Did signing Alshon Jeffery, Torrey Smith and Chance Warmack alter the Eagles’ draft plan?
No. You know why? Because it’s highly likely this has been their plan since the offseason began. Focus on Wide Receiver in free agency and then have the draft be their primary resource to address the defense (aside from finding a Running Back).
In fact, they could very well be following the plan I laid out here back in February. If the Eagles couldn’t get Jeffery and/or Smith, then THAT is what would likely have altered their draft strategy.
To the chagrin of some, it is highly unlikely the Eagles will take a WR with their first round pick now. For those hoping for Corey Davis, Mike Williams or John Ross, you will be disappointed (only exception is if Ross drops to the 2nd round after shoulder surgery).
The Eagles just have too many holes still to fill, mostly on the defensive side now. They have so many needs that they could still legitimately go in several different directions with their first pick. The only positions I’m ruling out are QB, WR and TE.
I recently wrote an article talking about why it’s not a bad idea for the Eagles to trade back in this draft. After writing that and thinking about it some more, I am starting to really warm up to that idea.
Therefore, I decided to do a mock exercise to see what it could look like if the Eagles traded back and added a premium pick to their draft haul this year.
*For the record, there are a couple of players that, if there at 14, I would not trade back. I’ll get into that another time though.
On to the mock…
The Eagles are on the clock at pick 14 and a few of their top targets are off the board. However, Corey Davis is just sitting there waiting to be plucked. Eagles fans are in a frenzy hoping they take him.
But, the Detroit Lions…after a season in which they missed Calvin Johnson…are just too enamored with Davis and want him badly. They give the Eagles picks 21 and 53 (their 2nd rounder) in order to move up.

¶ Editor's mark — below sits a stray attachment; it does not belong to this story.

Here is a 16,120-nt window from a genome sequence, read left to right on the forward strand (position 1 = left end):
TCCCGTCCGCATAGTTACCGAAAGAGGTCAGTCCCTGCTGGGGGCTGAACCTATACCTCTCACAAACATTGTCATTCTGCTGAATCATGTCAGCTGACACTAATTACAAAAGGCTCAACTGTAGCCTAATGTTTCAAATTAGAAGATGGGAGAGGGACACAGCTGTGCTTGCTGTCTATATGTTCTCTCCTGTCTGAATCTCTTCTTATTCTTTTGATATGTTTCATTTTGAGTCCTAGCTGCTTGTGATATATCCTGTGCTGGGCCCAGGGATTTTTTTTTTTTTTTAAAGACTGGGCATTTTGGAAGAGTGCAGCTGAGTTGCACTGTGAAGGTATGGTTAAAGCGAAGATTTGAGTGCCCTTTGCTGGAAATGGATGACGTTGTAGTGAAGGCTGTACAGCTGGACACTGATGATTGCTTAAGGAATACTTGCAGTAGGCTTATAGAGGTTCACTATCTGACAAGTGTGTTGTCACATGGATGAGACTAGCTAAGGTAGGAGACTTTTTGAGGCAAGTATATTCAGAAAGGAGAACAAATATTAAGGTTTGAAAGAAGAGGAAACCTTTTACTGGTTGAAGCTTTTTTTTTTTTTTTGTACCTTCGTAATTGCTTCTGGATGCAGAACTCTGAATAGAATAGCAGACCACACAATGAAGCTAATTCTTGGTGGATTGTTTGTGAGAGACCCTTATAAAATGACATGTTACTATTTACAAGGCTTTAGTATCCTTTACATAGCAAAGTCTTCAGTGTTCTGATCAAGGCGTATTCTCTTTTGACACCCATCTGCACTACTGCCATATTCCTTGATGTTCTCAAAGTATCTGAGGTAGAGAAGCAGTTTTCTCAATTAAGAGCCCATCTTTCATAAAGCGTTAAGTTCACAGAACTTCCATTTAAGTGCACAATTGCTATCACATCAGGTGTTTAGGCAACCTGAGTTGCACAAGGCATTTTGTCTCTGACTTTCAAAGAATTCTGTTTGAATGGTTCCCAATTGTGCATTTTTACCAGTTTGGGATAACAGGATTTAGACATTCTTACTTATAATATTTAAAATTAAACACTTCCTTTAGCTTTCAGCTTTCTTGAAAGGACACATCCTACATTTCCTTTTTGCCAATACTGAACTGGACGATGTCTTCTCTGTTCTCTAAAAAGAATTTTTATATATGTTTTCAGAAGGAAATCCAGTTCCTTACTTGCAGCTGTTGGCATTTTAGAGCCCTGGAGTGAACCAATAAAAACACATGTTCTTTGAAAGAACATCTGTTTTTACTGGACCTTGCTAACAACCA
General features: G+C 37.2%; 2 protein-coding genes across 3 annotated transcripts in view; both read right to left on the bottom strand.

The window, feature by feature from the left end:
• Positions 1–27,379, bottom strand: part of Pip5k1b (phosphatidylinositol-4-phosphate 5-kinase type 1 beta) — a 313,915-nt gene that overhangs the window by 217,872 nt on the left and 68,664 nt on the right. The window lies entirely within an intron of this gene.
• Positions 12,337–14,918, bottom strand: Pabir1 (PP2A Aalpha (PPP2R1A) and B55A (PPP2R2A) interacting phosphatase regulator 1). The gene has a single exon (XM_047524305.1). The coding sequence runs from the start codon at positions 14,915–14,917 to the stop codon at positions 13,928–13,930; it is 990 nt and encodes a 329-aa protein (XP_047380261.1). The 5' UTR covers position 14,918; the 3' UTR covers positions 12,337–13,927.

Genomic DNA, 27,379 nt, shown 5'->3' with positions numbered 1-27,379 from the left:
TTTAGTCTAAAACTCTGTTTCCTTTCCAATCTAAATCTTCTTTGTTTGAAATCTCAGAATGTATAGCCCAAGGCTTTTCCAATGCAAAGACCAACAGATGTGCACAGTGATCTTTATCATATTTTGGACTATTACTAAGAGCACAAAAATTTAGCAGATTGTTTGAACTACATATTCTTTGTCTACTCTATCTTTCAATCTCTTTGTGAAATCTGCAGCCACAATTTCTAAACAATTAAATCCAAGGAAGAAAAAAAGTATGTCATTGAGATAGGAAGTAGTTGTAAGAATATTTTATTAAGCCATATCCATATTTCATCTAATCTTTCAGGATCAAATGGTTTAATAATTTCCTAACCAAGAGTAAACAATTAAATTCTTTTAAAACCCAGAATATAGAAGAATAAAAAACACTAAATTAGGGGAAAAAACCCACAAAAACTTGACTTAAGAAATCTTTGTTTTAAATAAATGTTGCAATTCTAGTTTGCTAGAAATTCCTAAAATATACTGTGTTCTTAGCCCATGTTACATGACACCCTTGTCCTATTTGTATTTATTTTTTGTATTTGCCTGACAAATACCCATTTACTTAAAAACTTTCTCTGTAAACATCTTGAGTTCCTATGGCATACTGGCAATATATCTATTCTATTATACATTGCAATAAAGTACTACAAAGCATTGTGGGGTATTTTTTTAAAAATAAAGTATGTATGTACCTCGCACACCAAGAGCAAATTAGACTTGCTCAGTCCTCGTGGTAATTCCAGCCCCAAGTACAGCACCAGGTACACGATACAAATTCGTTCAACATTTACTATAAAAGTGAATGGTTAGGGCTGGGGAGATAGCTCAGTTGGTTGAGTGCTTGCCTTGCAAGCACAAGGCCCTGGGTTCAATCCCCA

That gives the Eagles three picks in the top 53 in a draft that Daniel Jeremiah believes there are 70 players worthy of top 50 status.
1.RB Christian McCaffrey, 5′ 11″ 202 lbs, Stanford
The Eagles have not been linked to McCaffrey in any way as of yet. However, that doesn’t mean anything at this point. My bet is that he’ll end up visiting with the Eagles and/or working out for them.
McCaffrey certainly fits Doug Pederson’s offense perfectly. He would end up being Pederson’s version of Brian Westbrook and use him the way Reid used Westy…and then some.
Is it a stretch to think they’ll use their first round pick on a RB? Every Eagles beat writer will say it’ll never happen based on the team’s history as well as Joe Douglas’ history.
I’m here to say that I think it’s not as much of a long shot as everyone may think.
Remember, Roseman wants to do all he can to ensure Carson Wentz succeeds. Giving him Jeffery, Smith and then a player like McCaffrey will immensely help that goal. McCaffrey can do it all…he can be utilized in so many different ways, his value is exceptional.
In fact, I would view him as the better overall football player as compared to any CB who will likely still be on the board. Lattimore will be long gone and Sidney Jones is injured. Are players like Marlon Humphrey, Tre’Davious White or Gareon Conley truly worth the 14th pick?
I like those players, but they have enough questions that I don’t see any of them as a “must take” at 14.
I think McCaffrey is a more talented football player over those guys…and Daniel Jeremiah agrees. He has McCaffrey ranked ahead of all of them in his last top-50 player ranking.
So, the question I ask you is this: If Reuben Foster, Derek Barnett and Marshon Lattimore are all off the board when the Eagles are on the clock, exactly who is “worth” pick 14 that the Eagles should absolutely not consider trading down?
And don’t say Corey Davis, Mike Williams or John Ross…the Eagles will not be selecting any of them.
Their first round pick will almost certainly be either a DE, CB or, you guessed it, a Running Back. If the Eagles can trade down, get the extra pick and still land a player like McCaffrey…I’m all for it.
Furthermore, how about this angle to consider: the draft is in Philadelphia, maybe Howie Roseman will want to make a pick that will electrify Eagles fans. Picking McCaffrey would certainly thrill the fans more-so than Gareon Conley.
I’ll admit that this is more of a what I would want them to do kind of pick rather than a what I think they will do kind of pick.
2. CB Adoree Jackson, 5’ 10” 186 lbs, USC
The Eagles obviously cannot wait any longer to start addressing the CB position and get started by taking the ultra-versatile Jackson. Jackson, like McCaffrey, also “does it all.”